Much of that has to do with a six-month closure for recreational harvesting of mussels and clams and constant testing of commercial shellfish. But HABs can have major negative impacts beyond health concerns. A recent conservative assessment estimates that HABs occurring in marine waters alone have an average annual impact of $82 million dollars to local economies in the United States.

While HABs do occur naturally, Kudela says they appear to be happening more and more frequently over the last 10 years and moving to areas they weren’t seen before. “Before the year 2000 you could read the scientific papers and they all said domoic acid is simply not a problem in Southern California,” says Kudela.

But over the last decade, a shift has been occurring that has seen some of the largest and most toxic blooms around Santa Barbara and even further south. “Now it really seems like it’s spreading and coming up pretty strongly in Southern California,” says Kudela.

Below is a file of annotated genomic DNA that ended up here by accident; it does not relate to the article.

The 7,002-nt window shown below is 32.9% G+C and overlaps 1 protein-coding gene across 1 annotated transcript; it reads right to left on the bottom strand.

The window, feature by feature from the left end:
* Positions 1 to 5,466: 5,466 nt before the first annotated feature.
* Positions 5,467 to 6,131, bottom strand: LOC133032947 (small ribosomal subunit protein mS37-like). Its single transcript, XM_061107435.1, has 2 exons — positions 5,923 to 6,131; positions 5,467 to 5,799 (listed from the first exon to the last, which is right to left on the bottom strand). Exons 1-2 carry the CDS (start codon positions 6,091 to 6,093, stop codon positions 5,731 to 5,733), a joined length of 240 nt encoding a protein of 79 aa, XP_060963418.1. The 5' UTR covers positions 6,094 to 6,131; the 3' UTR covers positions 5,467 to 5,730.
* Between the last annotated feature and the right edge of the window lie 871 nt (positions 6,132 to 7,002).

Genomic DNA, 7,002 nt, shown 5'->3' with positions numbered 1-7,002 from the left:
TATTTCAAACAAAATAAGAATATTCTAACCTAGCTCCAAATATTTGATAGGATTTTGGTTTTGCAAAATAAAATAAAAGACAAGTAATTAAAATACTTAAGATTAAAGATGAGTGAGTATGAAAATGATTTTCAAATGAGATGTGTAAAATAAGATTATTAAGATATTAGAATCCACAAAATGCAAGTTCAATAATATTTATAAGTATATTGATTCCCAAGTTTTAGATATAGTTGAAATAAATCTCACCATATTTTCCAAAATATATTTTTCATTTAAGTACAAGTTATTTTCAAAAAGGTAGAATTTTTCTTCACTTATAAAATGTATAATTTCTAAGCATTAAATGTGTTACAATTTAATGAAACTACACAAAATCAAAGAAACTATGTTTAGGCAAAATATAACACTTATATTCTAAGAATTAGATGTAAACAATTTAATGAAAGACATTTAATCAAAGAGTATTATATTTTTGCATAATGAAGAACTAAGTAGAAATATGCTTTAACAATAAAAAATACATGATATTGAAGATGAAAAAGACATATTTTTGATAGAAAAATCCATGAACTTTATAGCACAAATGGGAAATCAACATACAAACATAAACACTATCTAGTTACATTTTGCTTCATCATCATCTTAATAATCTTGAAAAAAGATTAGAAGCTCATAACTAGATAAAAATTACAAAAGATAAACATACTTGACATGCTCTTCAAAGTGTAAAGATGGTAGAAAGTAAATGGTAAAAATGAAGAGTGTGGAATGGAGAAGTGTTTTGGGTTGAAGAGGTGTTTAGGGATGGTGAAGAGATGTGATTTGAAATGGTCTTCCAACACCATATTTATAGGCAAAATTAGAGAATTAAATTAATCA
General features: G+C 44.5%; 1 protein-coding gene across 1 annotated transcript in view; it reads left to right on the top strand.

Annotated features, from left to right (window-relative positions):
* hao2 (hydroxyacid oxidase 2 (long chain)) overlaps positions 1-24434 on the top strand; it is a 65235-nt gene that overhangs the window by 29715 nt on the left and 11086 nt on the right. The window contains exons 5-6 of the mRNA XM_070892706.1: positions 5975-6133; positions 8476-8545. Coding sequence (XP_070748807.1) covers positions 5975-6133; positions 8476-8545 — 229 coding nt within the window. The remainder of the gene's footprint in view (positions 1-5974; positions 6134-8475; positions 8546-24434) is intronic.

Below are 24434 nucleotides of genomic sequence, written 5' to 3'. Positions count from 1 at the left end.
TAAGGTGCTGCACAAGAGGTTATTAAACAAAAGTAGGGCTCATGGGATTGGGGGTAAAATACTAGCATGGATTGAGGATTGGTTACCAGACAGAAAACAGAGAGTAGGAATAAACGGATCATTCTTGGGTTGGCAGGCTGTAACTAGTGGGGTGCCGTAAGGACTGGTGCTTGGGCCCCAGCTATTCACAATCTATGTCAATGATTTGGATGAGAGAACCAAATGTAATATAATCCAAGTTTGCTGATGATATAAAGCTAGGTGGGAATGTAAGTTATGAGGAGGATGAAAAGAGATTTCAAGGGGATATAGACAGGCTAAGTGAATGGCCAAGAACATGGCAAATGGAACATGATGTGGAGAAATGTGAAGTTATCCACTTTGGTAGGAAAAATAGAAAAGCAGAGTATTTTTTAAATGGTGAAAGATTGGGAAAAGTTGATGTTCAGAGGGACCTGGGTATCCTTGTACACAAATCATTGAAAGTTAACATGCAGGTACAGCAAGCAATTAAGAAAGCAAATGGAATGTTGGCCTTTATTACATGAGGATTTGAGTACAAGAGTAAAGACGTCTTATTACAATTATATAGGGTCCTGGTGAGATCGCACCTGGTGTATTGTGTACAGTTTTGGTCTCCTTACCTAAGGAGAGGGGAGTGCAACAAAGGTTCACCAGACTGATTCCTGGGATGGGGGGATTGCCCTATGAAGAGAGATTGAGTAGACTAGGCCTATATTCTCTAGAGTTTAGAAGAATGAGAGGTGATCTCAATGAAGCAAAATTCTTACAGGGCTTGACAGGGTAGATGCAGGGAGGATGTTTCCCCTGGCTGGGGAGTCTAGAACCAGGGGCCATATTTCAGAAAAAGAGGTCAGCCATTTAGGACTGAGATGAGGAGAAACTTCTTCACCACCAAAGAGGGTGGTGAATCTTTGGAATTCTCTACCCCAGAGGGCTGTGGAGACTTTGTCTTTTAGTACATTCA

While HABs occur naturally, human activities appear to be contributing to the increase and movement of the blooms. Nutrient loadings and pollution from rivers (like the Pajaro River), alterations in the food web and water flow modifications have all been linked to the increased occurrence of some HABs.

In light of budget crises across the state, Kudela says he’s grateful for the opportunity the grant provides and says it brings attention to the importance of the issue.

“We’re really thrilled the Ocean Protection Council and Sea Grant have elected to fund this,” he says. “In the past, most of this research has been funded by the federal government. The State of California has really recognized that this is an issue and that this is something that we can actually make some headway on.”